Cuba: Raul Castro criticizes “outside interference” in Latin America

at the opening of the CELAC Summit in Havana

Raul Castro addressing the opening of the summit of Latin American and Caribbean countries in Havana.

HAVANA TIMES — Cuban President Raul Castro warned today about threats of “foreign interference” in Latin America and the Caribbean from the “centers of power that are not resigned to losing control of the region,” reported dpa news.

Speaking at the opening of the second summit of the Community of Latin American and Caribbean States (CELAC), Castro criticized the “long history of intervention in the region’s internal affairs, military invasions and bloody coups,” in a veiled reference to the United States, which is not a participant in the event.

At the same time, the Cuban leader called on the CELAC countries to build their own model adapted to regional realities.

“We live in a world ruled by an unjust and exclusionary international order in which the threats to peace and external interference in the region continue,” said Castro.

“The ‘centers of power’ are not resigned to losing control of this rich region, or waive attempts to change the course of history in our countries to regain lost influence and benefit from its resources,” he added.

At the start of the two-day event, the leaders observed a minute of silence in memory of the late Venezuelan President Hugo Chavez. This is the first summit of CELAC after the death of Chavez.

The summit began with a long musical recital of Latin American music, including salsa, merengue, bossa nova and Andean rhythms.

The 2-day summit of Latin American and Caribbean Countries opened today in Havana.
The 2-day summit of Latin American and Caribbean States opened today in Havana.

Attending as guests at the meeting are UN Secretary General Ban Ki -moon , and the head of the Organization of American States (OAS), José Miguel Insulza, among others. They join the presidents and prime ministers of most of the region.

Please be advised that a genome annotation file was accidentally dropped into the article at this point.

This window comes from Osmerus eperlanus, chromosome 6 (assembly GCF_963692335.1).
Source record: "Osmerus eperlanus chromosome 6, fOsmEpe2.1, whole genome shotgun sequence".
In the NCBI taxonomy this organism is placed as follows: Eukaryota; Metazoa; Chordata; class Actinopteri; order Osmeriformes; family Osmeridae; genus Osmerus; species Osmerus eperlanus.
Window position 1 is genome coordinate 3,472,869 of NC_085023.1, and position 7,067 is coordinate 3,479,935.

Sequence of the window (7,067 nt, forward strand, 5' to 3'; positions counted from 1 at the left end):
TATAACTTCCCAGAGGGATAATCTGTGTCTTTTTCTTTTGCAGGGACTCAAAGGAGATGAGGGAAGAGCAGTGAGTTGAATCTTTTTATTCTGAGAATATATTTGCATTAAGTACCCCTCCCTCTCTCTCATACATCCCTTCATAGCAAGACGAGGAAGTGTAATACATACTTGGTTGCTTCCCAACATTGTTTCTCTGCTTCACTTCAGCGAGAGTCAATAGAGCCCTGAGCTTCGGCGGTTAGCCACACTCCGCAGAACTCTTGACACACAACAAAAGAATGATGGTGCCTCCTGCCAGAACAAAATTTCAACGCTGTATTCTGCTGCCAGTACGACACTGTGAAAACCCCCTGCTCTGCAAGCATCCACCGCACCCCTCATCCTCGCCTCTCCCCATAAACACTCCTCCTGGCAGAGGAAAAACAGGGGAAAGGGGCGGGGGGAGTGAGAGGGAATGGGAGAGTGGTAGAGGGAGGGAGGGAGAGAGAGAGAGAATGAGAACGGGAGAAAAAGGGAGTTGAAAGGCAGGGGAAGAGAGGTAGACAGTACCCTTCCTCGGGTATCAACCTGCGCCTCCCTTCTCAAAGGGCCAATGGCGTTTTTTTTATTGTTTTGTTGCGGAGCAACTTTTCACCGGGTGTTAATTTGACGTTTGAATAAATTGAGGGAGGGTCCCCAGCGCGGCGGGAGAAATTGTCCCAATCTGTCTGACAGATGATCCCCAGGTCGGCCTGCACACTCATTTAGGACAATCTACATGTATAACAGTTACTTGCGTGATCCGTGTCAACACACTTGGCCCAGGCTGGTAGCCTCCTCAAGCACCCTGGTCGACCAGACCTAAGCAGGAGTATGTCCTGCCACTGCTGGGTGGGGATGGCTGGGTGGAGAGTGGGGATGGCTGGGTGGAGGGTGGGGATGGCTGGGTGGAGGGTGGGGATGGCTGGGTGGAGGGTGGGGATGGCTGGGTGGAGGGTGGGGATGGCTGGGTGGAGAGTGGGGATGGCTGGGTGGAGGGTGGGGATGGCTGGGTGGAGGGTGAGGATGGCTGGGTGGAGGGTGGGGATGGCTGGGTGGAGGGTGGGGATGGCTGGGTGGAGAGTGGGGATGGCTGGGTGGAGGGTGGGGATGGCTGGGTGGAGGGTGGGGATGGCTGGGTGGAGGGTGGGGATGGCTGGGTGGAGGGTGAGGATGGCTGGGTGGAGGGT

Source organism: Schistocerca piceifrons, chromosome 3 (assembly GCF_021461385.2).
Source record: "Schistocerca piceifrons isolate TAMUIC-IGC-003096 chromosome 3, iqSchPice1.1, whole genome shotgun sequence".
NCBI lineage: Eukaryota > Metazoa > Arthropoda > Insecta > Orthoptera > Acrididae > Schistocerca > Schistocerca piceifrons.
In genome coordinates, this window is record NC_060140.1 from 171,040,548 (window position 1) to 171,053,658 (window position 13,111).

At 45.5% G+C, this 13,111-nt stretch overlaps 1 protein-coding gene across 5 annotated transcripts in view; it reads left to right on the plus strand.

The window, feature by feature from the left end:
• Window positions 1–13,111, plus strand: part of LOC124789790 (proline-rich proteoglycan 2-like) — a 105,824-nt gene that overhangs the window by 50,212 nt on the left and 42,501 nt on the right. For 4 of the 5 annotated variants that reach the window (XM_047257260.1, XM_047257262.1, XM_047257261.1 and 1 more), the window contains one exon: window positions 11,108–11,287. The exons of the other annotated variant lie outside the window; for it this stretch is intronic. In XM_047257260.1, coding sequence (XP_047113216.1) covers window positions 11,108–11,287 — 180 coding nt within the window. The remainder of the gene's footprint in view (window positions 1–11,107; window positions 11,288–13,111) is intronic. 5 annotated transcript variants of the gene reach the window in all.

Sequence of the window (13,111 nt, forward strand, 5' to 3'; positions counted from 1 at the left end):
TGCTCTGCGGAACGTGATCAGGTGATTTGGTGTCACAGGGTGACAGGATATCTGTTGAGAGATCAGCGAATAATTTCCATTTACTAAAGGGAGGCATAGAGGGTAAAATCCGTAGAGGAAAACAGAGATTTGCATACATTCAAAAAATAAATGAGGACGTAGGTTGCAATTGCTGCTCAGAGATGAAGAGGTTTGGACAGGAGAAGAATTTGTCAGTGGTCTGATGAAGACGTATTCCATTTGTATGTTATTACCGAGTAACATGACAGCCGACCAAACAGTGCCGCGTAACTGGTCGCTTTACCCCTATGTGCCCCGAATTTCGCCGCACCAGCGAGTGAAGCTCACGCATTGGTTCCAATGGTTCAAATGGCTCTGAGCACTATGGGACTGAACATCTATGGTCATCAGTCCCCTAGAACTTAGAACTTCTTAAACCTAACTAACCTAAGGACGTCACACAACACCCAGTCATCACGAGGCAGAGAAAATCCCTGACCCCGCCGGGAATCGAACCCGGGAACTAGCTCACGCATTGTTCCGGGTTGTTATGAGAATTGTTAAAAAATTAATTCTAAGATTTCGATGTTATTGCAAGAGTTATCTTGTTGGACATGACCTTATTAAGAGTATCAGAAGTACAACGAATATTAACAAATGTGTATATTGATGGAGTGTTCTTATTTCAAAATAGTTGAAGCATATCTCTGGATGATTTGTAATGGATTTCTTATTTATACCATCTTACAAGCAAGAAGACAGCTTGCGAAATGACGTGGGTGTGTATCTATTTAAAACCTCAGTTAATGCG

During the opening ceremony, Castro also recalled that the region has been affected by the crisis in the global economy. The president called for the creation of a “new cooperation paradigm” between countries, and issued a call to work for free and universal access to education, full employment and the eradication of illiteracy.

“All are achievable goals, whose fulfillment will measure the progress of our region,” Castro told the representatives of the 33 countries present.

The Cuban president said the region has the “human capital, economic infrastructure and export capacity” to achieve development.

According to the Economic Commission for Latin America (ECLAC), the regional poverty rate in 2012 amounted to 28.2 percent of the population, affecting 70.5 million children.

34 thoughts on “Cuba: Raul Castro criticizes “outside interference” in Latin America

  • Late Addition…. El Salvador and Costa Rica are set to elect leftist presidents this month.

  • Democratic Socialism……only answer

  • Inflation is currently running at over 56%. Do you understand the effect of such high inflation on savings?

    There are shortages of flour, oil, toilet paper, meat, milk.. the list grows each day. The poor cannot afford to buy these necessities on the black-market. Therefore they are worse off.

    After vowing not to devalue the currency, Maduro did just that last week.

    As of January 2014, the official exchange rate is 1 USD to 6.3VEF while the black market exchange rate is over ten times higher since the actual value of the bolívar is overvalued for Venezuelan businesses. Since merchants can only receive so much necessary foreign currency from the government, they must resort to the black market which in turn raises the merchant’s prices onconsumers.[85] The high rates in the black market make it difficult for businesses to purchase necessary goods since the government often forces these businesses to make price cuts. This leads to businesses selling their goods and making a low profit, such as Venezuelan McDonald’sfranchises offering a Big Mac meal for only $1.[86] Since businesses make low profits, this leads to shortages since they are unable import the goods that Venezuela is reliant on. Venezuela’s largest food producing company, Empresas Polar, has stated that they may need to suspend some production for nearly the entire year of 2014 since they owe foreign suppliers $463 million.[87] The last report of shortages in Venezuela showed that 22.4% of necessary goods are not in stock.[88] This was the last report by the government since the central bank no longer posts the scarcity index. This has led to speculation that the government is hiding it’s inability to control the economy which may create doubt about future economic data released.[89]

    The Venezuelan economy is circling the drain.

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